When you find evidence of a rodent in your home, the first thing most people think about is how to get it out. While it is important to take care of the problem quickly, a more important long-term question is… how did it get in? If you can prevent mice from coming inside in the first place, you won’t have to worry about future problems. The following are some of the most common ways that mice get into homes.
Entry Holes for Utilities
Wires, plumbing pipes, gas lines, and more must enter your home from the outside. Unfortunately, builders and installers are not always careful about sealing the holes up after they are created. This could leave gaps plenty big for a mouse to climb through.
Solution: Check all areas where utilities enter your home. If there are holes, fill them with steel wool, and then use expandable spray foam to seal them completely.
Some doors do not close evenly or seal completely. This can be true of entry doors, as well as garage doors. If there are cracks and gaps around the door, mice may be able to squeeze through. If you leave your garage door open, especially overnight, you are inviting pests in.
Solution: Use weatherstripping around doors or add doorsweeps. Always close garage doors after use.
Mice are great climbers and can easily find their way onto window sills. If the window is open without a screen or there are open spaces around the window, mice may enter the home.
Solution: Always use screens in windows, and make sure they are intact with no holes. If a screen is damaged have it repaired or replaced. Use weatherstripping around windows to ensure a tight fit.
Foundations and Walls
The exterior of your home may suffer some cracks and damage as it starts to settle. This is especially true of older homes that use rubble or stacked stone foundations. These cracks or gaps in the foundation or walls may be large enough to allow pests, including mice, to enter.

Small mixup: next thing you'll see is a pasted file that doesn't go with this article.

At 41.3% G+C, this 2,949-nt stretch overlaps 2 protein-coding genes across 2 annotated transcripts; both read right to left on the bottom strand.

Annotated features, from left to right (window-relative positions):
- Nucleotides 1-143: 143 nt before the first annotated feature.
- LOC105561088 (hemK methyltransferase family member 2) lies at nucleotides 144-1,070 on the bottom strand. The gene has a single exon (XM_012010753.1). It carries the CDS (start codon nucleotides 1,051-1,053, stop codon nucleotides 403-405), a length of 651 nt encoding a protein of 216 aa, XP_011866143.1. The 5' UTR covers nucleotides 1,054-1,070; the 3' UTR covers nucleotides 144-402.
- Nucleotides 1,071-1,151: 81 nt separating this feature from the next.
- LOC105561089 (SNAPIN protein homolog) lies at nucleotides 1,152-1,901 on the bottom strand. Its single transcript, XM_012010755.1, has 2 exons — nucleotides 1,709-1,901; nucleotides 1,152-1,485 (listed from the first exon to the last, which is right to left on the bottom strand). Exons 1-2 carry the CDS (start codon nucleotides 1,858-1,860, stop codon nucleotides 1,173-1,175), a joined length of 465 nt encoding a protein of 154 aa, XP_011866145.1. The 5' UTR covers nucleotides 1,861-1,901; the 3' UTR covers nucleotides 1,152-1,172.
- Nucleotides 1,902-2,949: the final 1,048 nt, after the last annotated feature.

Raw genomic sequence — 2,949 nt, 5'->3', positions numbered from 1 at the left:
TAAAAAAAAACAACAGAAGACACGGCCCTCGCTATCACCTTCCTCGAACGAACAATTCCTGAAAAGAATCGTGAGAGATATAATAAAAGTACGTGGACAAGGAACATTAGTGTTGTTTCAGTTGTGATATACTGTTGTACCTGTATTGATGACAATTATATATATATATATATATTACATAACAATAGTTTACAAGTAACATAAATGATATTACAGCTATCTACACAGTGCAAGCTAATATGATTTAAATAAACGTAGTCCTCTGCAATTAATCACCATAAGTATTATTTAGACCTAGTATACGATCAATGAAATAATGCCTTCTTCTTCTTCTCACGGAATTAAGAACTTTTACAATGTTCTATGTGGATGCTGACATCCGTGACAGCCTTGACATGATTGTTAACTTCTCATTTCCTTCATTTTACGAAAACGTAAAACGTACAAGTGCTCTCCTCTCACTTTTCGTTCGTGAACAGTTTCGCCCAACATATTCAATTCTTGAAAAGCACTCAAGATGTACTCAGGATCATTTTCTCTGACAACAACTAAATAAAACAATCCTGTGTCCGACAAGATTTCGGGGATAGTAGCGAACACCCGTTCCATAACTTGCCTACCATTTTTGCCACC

Solution: Make sure that your foundation is sealed. For larger gaps and holes, you can use sheet metal or cement mortar. For smaller cracks, use silicone caulk.
Vents, Chimneys, and Weep Holes
Some holes on the exterior of your home serve an important purpose and should not be sealed. This is the case with things like vents, chimneys, and weep holes. They are needed for airflow and water drainage. Unfortunately, these holes can also be very inviting for rodents.
Solution: Although they must remain open, you can buy hardware cloth or another kind of flexible wire mesh to staple or nail over the openings. This allows them to still do their job, but will keep pests out. There are also special coverings that you can buy for some of these openings.
Tulsa Rodent Control
Once mice get into your home, it can be difficult to get them out. They breed extremely quickly, and before you know it, you may have a full-blown infestation on your hands. If you find yourself in need of pest control in Tulsa or surrounding areas, trust the professionals at Midwest Pest Control to take care of the problem. With excellent technicians, superior customer care, and a 100% satisfaction guarantee, you won’t find better that Midwest Pest Control.